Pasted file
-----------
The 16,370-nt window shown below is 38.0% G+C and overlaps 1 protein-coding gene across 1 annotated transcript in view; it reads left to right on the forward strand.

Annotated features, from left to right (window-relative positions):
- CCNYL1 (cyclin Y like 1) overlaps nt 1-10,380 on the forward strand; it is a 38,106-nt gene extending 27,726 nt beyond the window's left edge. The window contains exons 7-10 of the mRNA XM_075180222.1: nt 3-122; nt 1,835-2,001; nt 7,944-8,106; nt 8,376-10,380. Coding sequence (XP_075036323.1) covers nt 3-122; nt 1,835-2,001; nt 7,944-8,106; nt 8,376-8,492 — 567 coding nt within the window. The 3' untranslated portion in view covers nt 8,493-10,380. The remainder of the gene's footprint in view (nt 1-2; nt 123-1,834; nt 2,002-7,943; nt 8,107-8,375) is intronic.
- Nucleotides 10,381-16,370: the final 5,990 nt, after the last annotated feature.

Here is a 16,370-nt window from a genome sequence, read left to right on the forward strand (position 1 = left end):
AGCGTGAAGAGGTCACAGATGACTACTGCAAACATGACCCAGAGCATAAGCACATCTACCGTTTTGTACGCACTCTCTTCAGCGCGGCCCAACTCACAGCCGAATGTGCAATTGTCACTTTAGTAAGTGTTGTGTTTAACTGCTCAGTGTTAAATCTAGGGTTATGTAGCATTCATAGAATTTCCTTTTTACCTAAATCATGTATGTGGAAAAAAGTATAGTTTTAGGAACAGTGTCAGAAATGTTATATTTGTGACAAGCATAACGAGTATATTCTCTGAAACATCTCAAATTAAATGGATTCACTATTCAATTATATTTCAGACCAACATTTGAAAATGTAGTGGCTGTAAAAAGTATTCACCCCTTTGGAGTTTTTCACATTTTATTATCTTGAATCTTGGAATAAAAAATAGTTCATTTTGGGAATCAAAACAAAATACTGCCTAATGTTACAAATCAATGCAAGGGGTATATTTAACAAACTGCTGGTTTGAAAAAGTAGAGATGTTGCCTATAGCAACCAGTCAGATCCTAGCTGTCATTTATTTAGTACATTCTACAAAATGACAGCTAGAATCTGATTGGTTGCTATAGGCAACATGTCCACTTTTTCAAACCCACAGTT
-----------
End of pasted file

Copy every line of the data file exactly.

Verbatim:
The 16,370-nt window shown below is 38.0% G+C and overlaps 1 protein-coding gene across 1 annotated transcript in view; it reads left to right on the forward strand.

Annotated features, from left to right (window-relative positions):
- CCNYL1 (cyclin Y like 1) overlaps nt 1-10,380 on the forward strand; it is a 38,106-nt gene extending 27,726 nt beyond the window's left edge. The window contains exons 7-10 of the mRNA XM_075180222.1: nt 3-122; nt 1,835-2,001; nt 7,944-8,106; nt 8,376-10,380. Coding sequence (XP_075036323.1) covers nt 3-122; nt 1,835-2,001; nt 7,944-8,106; nt 8,376-8,492 — 567 coding nt within the window. The 3' untranslated portion in view covers nt 8,493-10,380. The remainder of the gene's footprint in view (nt 1-2; nt 123-1,834; nt 2,002-7,943; nt 8,107-8,375) is intronic.
- Nucleotides 10,381-16,370: the final 5,990 nt, after the last annotated feature.

Here is a 16,370-nt window from a genome sequence, read left to right on the forward strand (position 1 = left end):
AGCGTGAAGAGGTCACAGATGACTACTGCAAACATGACCCAGAGCATAAGCACATCTACCGTTTTGTACGCACTCTCTTCAGCGCGGCCCAACTCACAGCCGAATGTGCAATTGTCACTTTAGTAAGTGTTGTGTTTAACTGCTCAGTGTTAAATCTAGGGTTATGTAGCATTCATAGAATTTCCTTTTTACCTAAATCATGTATGTGGAAAAAAGTATAGTTTTAGGAACAGTGTCAGAAATGTTATATTTGTGACAAGCATAACGAGTATATTCTCTGAAACATCTCAAATTAAATGGATTCACTATTCAATTATATTTCAGACCAACATTTGAAAATGTAGTGGCTGTAAAAAGTATTCACCCCTTTGGAGTTTTTCACATTTTATTATCTTGAATCTTGGAATAAAAAATAGTTCATTTTGGGAATCAAAACAAAATACTGCCTAATGTTACAAATCAATGCAAGGGGTATATTTAACAAACTGCTGGTTTGAAAAAGTAGAGATGTTGCCTATAGCAACCAGTCAGATCCTAGCTGTCATTTATTTAGTACATTCTACAAAATGACAGCTAGAATCTGATTGGTTGCTATAGGCAACATGTCCACTTTTTCAAACCCACAGTT